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Procurement Fraud Drives Costs Soaring In Ministry Of Defence

Fraud has set the MoD back by almost £1billion in 14 years (Alamy)

3 min read

Procurement fraud has sent costs soaring at the Ministry of Defence (MoD), after new figures revealed it had led to 90 per cent of detected fraud value since 2020.

A written question, tabled by Maria Eagle in April, required the Government to find cases of fraud in the MoD since the Conservatives came to power 14 years ago. 

Defence fraud has cost the Government almost £1 billion since 2010.  Cases of procurement fraud appeared to be the main driving force for the rising costs over the last four years. It accounted for more than 90 per cent of the total figure of just over £600 million costs since 2020.

Procurement fraud was broadly defined in 2011 by National Fraud Authority as covering a wide range of "illegal activities from bid rigging during the pre-contract award phase through to false invoicing in the post-contract award phase". 

A 2021 Public Accounts Committee report found the MoD's procurement system was "broken", and repeatedly wasting billions of pounds of taxpayers' money. This was backed up by a 2023 Defence Committee report, which found it was "highly bureaucratic, overly stratified, far too ponderous, with an inconsistent approach to safety, very poor accountability and a culture which appears institutionally averse to individual responsibility."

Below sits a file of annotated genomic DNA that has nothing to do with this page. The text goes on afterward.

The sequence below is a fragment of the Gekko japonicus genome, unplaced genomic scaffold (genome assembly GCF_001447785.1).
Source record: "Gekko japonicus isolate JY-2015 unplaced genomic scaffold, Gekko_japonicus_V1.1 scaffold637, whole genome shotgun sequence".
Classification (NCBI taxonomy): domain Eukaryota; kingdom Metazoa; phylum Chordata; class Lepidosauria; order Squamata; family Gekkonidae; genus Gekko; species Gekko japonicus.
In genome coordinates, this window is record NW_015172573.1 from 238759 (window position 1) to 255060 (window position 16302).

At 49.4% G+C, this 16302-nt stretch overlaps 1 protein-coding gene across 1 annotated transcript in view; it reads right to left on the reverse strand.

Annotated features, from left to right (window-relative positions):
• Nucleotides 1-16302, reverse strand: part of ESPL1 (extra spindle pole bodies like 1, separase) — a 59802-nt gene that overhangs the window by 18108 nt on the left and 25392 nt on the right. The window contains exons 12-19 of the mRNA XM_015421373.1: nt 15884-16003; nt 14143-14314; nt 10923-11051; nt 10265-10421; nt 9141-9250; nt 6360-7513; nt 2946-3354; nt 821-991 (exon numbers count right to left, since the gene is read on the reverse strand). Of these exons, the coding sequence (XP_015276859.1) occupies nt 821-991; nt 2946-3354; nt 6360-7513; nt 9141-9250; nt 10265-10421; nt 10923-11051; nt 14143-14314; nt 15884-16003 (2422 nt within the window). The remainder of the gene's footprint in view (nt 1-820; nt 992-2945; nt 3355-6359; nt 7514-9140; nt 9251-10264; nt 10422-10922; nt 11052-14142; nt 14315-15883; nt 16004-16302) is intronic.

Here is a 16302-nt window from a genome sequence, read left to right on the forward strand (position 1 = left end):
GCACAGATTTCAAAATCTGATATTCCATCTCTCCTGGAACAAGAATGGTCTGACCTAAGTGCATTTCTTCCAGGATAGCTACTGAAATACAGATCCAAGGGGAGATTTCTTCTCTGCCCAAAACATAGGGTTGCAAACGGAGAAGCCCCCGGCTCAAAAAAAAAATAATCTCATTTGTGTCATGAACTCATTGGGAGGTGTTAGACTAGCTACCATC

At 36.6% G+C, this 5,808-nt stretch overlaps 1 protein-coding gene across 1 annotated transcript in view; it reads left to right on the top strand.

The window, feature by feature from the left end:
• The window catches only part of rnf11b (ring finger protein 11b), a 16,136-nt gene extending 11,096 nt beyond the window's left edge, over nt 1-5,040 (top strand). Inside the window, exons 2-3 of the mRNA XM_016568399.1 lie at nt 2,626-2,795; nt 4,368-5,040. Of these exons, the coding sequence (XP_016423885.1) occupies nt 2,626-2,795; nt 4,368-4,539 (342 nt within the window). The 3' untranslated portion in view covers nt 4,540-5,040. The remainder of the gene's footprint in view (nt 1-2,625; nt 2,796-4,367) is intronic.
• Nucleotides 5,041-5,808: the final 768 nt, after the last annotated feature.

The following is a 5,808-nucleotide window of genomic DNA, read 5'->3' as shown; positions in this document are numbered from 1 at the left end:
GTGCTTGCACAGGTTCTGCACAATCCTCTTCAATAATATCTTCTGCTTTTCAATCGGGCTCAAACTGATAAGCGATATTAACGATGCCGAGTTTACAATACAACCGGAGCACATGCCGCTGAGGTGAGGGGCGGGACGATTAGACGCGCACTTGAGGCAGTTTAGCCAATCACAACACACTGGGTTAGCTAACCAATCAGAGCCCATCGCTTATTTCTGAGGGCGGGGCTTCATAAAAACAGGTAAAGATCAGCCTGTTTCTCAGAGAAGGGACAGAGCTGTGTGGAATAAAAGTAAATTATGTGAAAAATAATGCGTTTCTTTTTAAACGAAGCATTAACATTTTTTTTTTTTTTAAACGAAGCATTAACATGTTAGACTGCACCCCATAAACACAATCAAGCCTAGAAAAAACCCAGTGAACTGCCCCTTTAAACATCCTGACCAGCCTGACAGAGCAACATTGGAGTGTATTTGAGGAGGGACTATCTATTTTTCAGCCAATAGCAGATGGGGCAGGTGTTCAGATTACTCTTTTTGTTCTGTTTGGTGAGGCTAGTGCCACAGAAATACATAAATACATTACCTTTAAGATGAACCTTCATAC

In recent years there have been allegations that the MoD paid millions of pounds to a firm that being was used as a conduit for secret payments to Saudi officials, along with warnings that a £3.2bn delayed battlefield system could become a "disaster".

Theft of defence assets has also increased, from costing the Government £19,000 between 2019/2020 to £1.38million between 2023/24. From 2019 the detected cost of fraud in the MoD shot up considerably, driven by rising procurement fraud costs. From 2019/2020 the costs rose to £52.97m; they were then £57.27m in 2020/21, before rising to £147.24m between 2021/22.

Recruitment fraud was not recorded on the data set published by the Ministry of Defence until 2020. But when it was included in the data there was a noteable increase. Costs associated with recruitment fraud increased from £89,000 between 2020/2021 to 283,000 between 2021/22. This figure fell between 2022/23 to £193,000 but sharply rose between 2023/24 to £772,000. 

Labour’s Shadow Minister for Defence Procurement, Maria Eagle MP, said: “The Conservatives have failed in defence for fourteen years – losing over £900 million to fraud whilst continuing to hollow out our Armed Forces.

“Since 2010, successive Conservative governments have failed to get to grips with deep challenges in defence, wasted at least £15bn of taxpayers’ money, and ministers are still cutting the British Army to the smallest size since Napoleon.

“In government, Labour will use National Audit Office expertise to conduct an across-the-board audit of MoD waste to ensure value for taxpayers’ money”.

A MoD spokesperson said:“As these figures reflect, we have significantly improved our measures  to detect fraud in recent year, including procurement fraud which is the highest priority.  To safeguard taxpayers’ money, all cases are thoroughly investigated and, where necessary, referred to the police.

“We are committed to tacking fraud more widely, from establishing a dedicated Public Sector Fraud Authority (PSFA) which delivered £311 million in audited counter fraud benefits in its first year, launching an Online Fraud Charter and introducing a national public awareness campaign to make it easier for people to spot fraud.”  

“We will increase UK defence spending to 2.5% over the next six years, making us the biggest defence power in Europe, and have already overseen the largest sustainable defence spending increase since the end of the Cold War.”

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